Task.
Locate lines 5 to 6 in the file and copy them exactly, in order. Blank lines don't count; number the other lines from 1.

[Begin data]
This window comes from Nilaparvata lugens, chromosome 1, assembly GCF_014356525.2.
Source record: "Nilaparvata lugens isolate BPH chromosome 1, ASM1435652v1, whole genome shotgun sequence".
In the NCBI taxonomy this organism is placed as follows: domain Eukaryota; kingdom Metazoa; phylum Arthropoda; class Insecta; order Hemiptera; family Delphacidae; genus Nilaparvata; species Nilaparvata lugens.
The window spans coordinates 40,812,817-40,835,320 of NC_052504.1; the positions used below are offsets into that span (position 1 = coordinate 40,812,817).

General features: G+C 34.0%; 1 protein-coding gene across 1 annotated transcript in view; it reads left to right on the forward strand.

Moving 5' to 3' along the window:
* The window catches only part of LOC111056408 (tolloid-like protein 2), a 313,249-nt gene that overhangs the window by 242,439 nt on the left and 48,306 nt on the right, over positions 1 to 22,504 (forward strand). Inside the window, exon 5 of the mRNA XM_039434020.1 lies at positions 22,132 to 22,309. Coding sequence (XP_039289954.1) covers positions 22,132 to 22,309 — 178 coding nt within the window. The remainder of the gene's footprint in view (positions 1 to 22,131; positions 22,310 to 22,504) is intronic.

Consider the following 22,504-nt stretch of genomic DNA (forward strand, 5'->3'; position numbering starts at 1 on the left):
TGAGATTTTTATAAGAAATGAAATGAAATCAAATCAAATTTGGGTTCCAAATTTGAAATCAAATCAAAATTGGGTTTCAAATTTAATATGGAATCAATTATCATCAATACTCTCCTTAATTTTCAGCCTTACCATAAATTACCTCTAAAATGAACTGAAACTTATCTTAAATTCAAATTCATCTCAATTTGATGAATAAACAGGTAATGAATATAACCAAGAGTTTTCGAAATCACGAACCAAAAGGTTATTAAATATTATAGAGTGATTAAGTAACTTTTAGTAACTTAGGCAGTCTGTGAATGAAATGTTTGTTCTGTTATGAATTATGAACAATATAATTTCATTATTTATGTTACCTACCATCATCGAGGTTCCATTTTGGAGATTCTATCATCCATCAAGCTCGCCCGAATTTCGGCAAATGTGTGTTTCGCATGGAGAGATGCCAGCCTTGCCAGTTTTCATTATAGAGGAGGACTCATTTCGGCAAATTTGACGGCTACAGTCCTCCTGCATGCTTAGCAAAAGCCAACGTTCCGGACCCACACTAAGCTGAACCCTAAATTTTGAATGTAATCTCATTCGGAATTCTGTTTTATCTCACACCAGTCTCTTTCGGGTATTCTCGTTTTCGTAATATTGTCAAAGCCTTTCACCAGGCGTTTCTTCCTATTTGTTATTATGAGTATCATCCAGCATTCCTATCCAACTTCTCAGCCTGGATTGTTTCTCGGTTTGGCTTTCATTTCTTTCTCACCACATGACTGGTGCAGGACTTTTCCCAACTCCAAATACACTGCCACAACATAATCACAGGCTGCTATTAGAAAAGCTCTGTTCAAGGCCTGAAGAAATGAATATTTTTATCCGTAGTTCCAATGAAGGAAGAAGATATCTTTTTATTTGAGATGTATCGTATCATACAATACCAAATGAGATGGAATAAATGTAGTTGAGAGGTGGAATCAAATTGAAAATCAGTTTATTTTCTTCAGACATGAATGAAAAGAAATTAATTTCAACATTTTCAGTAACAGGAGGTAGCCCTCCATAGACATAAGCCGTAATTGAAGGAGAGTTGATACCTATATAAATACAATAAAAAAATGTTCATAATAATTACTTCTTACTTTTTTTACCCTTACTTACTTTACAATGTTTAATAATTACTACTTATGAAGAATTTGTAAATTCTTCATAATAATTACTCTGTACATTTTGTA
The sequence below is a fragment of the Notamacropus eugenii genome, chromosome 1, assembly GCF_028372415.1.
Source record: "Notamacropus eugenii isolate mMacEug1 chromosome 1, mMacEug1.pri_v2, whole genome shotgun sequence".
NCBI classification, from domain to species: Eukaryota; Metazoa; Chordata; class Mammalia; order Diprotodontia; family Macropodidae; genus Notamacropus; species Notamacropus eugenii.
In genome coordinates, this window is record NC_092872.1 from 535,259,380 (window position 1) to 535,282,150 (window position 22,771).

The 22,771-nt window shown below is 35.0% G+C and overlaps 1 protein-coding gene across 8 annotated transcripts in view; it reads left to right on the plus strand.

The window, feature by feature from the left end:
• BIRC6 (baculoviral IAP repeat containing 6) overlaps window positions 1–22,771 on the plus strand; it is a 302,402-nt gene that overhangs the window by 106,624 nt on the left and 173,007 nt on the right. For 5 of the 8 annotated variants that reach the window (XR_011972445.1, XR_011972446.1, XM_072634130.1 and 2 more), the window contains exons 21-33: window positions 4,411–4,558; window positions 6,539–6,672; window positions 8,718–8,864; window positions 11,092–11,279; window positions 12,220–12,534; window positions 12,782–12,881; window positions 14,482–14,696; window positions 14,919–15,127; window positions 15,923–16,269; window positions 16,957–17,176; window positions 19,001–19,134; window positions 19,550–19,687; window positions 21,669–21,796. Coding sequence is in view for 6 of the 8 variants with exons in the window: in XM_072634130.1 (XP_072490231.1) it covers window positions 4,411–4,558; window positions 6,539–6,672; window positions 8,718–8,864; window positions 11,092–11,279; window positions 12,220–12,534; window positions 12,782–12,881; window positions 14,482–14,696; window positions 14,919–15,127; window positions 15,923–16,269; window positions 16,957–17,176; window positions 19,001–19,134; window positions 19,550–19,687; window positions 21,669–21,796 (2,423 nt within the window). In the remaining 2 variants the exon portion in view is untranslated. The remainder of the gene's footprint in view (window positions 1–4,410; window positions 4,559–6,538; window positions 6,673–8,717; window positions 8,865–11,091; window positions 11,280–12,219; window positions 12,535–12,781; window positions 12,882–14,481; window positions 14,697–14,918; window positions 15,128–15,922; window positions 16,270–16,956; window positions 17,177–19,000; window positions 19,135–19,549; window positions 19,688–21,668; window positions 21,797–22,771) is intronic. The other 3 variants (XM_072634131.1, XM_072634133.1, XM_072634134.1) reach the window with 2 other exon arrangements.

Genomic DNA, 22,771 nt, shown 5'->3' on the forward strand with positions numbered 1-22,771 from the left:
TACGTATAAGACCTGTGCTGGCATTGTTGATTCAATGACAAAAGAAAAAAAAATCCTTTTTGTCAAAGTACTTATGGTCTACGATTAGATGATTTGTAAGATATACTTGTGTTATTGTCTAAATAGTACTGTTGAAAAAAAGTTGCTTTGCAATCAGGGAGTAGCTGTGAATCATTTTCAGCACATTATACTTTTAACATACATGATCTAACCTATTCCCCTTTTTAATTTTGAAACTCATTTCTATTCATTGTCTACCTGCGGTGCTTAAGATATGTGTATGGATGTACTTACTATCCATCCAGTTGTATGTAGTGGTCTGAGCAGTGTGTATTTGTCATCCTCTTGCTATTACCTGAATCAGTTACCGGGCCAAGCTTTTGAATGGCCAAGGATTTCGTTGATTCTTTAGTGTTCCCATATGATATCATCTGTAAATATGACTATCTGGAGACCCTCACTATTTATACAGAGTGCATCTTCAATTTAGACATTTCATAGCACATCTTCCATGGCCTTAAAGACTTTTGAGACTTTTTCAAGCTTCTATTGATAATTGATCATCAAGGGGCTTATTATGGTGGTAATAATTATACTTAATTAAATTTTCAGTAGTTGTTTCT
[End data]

General features: G+C 34.0%; 1 protein-coding gene across 1 annotated transcript in view; it reads left to right on the forward strand.

Moving 5' to 3' along the window: